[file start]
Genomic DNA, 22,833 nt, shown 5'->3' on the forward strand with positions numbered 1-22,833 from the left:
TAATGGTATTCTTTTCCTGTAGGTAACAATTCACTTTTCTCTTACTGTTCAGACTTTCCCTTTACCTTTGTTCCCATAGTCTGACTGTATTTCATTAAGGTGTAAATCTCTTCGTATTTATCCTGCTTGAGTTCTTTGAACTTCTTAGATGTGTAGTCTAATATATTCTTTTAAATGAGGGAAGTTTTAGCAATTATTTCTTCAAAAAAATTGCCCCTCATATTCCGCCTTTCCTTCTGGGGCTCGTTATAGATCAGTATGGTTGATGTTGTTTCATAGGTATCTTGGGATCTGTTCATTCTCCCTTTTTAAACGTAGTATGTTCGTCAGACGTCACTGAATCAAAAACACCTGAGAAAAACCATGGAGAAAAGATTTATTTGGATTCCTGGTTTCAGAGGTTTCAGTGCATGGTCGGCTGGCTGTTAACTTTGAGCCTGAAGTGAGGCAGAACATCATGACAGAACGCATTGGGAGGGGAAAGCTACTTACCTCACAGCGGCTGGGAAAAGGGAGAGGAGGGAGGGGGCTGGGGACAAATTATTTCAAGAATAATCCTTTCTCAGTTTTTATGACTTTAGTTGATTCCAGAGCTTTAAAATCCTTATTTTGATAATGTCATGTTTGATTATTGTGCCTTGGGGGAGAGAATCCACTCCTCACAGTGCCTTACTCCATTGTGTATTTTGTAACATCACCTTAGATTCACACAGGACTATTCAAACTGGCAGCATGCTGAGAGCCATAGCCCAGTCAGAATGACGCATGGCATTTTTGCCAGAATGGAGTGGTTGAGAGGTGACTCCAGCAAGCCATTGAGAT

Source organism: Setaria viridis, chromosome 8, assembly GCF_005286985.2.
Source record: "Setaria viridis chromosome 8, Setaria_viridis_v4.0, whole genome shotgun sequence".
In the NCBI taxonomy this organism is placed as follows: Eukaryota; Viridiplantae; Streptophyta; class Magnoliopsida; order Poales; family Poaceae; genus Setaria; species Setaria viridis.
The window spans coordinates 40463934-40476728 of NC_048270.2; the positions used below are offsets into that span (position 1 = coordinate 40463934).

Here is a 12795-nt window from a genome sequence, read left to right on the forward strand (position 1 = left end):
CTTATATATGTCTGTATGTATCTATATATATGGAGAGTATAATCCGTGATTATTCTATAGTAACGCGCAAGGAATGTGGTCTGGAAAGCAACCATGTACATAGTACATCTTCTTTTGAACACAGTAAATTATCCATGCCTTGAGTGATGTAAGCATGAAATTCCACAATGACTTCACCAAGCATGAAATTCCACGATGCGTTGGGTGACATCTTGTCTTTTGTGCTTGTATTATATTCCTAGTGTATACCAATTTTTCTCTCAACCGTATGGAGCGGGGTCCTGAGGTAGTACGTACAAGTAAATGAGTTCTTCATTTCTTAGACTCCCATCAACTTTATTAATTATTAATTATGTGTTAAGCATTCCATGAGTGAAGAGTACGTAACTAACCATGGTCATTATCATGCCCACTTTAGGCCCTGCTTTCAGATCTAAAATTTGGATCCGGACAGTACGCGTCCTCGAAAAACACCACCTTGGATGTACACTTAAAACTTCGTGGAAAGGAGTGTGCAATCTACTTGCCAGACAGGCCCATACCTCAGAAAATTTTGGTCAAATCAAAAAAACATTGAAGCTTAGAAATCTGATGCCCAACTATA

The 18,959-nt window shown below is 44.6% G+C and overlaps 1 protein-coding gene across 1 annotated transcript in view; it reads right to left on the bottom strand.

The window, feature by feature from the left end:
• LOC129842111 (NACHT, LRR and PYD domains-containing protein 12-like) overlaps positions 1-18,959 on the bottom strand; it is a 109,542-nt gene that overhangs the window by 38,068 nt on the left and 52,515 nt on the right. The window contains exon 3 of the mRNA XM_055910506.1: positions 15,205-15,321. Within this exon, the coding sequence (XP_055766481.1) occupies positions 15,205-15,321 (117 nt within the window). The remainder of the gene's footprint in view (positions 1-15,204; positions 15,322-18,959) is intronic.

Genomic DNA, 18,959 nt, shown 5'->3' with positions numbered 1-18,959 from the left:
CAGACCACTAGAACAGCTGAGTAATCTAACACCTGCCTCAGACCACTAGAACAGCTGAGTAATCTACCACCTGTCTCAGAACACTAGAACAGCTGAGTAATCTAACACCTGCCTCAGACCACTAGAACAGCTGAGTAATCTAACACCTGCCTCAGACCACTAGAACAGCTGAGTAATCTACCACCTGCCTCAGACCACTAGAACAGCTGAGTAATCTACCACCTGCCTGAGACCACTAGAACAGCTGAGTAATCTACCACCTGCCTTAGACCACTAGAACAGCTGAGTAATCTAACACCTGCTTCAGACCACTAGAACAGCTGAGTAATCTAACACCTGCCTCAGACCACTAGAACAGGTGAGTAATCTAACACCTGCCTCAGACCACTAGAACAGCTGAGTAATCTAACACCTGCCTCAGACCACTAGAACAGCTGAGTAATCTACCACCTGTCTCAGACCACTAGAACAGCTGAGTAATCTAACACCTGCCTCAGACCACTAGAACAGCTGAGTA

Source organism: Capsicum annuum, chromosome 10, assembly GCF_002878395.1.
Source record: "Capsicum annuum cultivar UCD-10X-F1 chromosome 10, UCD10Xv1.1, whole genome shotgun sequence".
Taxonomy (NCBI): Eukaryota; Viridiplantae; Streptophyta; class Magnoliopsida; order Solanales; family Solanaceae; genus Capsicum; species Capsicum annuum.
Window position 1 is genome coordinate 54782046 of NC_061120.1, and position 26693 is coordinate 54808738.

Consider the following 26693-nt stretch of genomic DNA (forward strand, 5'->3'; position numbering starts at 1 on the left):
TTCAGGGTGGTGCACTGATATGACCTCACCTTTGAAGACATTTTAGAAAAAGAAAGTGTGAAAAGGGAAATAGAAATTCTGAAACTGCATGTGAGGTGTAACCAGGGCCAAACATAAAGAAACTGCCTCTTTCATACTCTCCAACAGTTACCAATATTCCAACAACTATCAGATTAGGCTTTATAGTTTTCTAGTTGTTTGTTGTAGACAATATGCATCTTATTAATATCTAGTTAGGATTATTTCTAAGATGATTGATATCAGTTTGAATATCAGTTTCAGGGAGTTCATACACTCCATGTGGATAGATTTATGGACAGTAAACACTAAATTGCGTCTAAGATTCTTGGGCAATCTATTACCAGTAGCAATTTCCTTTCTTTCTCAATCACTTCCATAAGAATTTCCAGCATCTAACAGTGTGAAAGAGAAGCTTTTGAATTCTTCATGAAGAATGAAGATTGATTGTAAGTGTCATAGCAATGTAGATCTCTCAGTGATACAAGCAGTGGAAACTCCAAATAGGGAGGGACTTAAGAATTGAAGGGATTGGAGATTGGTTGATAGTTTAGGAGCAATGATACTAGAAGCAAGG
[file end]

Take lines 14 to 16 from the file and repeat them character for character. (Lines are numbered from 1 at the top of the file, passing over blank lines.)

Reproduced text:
Source organism: Capsicum annuum, chromosome 10, assembly GCF_002878395.1.
Source record: "Capsicum annuum cultivar UCD-10X-F1 chromosome 10, UCD10Xv1.1, whole genome shotgun sequence".
Taxonomy (NCBI): Eukaryota; Viridiplantae; Streptophyta; class Magnoliopsida; order Solanales; family Solanaceae; genus Capsicum; species Capsicum annuum.